Crichton’s brush with death.

Well we have now had our first large animal scare. This is a pretty long post about Crichton. Sam went out last Weds to mow some grass after work and thought Crichton didn’t quite seem himself. He let me know and went about the mowing. Another check once he had finished revealed that Crichton was lying down in the hedge, shivering and non-responsive to food or much else but at least conscious.

I facebooked my vet friend (not sure what we do without you Cassie!) whilst calling the vet. We had an extra slight drama as the vet said they had reduced the practice boundaries and we were no longer covered so he can’t come out, he did give phone advice though. We managed to get Crichton into the polytunnel and gave him some antibiotics (the first dose was subcutaneous though as I was panicking and both vets advised a second intramuscular dose). We also gave an intramuscular dose of ivermectin wormer in case he was carrying a high burden or had haemoncus. He was very pale in his gums and eyelids and very sluggish although at least he was standing in the polytunnel. Checked his temperature and it was 35.6C, sheep should be 38.5C ish  so things weren’t looking good. The vet advised to keep him warm and call in the morning if the sheep is still alive.

On his feet but looking very bad

We set him up a pen on top of an empty veg bed with straw, hay and water and put a fan heater nearby (but not too close) to hopefully help him warm up. The vet said painkillers might help but as we didn’t have any don’t worry. I went back in after a bit and he had moved off the straw to be closer to the heater so I covered him in the straw and moved the heater a bit further in the hopes we didn’t set fire to him overnight.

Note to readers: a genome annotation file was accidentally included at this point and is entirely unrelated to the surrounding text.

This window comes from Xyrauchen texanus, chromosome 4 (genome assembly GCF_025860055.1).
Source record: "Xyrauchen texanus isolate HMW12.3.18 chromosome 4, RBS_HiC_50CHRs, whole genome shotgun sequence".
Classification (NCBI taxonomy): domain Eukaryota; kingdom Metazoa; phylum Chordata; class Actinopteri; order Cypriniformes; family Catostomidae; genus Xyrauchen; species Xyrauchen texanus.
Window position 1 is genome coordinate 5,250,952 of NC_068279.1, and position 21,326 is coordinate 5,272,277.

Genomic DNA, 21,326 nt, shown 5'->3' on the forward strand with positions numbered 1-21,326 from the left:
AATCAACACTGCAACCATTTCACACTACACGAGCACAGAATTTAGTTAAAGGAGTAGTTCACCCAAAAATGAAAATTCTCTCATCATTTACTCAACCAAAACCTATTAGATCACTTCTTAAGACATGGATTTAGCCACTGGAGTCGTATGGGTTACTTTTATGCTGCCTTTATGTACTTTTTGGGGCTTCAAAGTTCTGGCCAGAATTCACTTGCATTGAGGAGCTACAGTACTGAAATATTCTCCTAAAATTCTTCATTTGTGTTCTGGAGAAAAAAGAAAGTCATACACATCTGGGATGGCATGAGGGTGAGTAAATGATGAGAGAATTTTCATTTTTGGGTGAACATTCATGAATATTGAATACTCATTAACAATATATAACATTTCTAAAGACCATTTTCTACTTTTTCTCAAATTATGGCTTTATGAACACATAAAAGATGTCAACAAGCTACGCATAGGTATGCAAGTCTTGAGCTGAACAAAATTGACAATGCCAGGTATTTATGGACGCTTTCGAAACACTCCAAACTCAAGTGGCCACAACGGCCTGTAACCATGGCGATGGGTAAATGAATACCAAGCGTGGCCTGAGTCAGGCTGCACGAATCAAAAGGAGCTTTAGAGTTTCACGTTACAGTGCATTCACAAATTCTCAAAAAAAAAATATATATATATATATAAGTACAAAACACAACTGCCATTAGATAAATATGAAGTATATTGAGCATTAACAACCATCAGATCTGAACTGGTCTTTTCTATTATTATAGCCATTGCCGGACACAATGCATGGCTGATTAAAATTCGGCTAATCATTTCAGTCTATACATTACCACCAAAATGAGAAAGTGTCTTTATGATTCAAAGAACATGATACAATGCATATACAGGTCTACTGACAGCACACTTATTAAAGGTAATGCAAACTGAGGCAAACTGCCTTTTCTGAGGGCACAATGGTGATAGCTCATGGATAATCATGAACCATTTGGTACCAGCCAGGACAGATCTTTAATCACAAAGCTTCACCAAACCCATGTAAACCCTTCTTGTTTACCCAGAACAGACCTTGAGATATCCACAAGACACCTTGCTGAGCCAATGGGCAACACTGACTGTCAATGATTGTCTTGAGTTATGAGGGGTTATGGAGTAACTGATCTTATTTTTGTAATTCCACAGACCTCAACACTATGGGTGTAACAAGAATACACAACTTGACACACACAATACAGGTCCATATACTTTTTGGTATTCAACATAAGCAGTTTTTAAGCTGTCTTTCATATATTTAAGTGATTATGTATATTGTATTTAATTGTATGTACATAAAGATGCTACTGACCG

It wasn’t a good night. I tentatively went into the polytunnel in the morning not sure if I would find him dead or alive. Opening that door was nerve wracking. He was alive though. He had also been eating the soil, it was between his teeth. I stood him up to take his temperature which was up at 37ish, so much improved. Once up he went over to the water and had a little drink which made me feel much better, I got him some nice fresh green hay which he had a bit of then lay down again. I took Chi off to nursery at this point and called the vet for advice. Apparently we were actually still clients, it had been a mix up and the vet would call me back when he could.

You can see the soil he had been eating

The day started heating up, Crichton seemed to get more lethargic and the polytunnel was getting hot so I led him out to the orchard where he just stood whilst I moved the hurdles to pen him there. He ate a bit of grass then lay down again. The vet called back in the afternoon and said he could come if I wanted, 10 mins away. He agreed that Crichton looked very depressed and was very lethargic. Checked the guts in case there was a blockage but everything felt and sounded fine. He was very pale so he gave an intravenous vitamin and drew some blood at the same time. Actually got a really big clot from that so despite being pale he wasn’t very anemic. He gave the painkiller and Crichton did stay standing for a bit more. He got the ultrasound out of the car and checked the guts with that, absolutely fine, checked the liver and it was pretty huge. The bile ducts were quite enlarged and fibrous too. His best guess was that it was either plant toxicity or fluke, with the slight possibility of haemoncus still on the table as it can be ivermectin resistant. The good news was it was unlikely to be clostridium as Crichton would probably be dead already so it wasn’t the delay in heptavac.

Penned up waiting for the vet.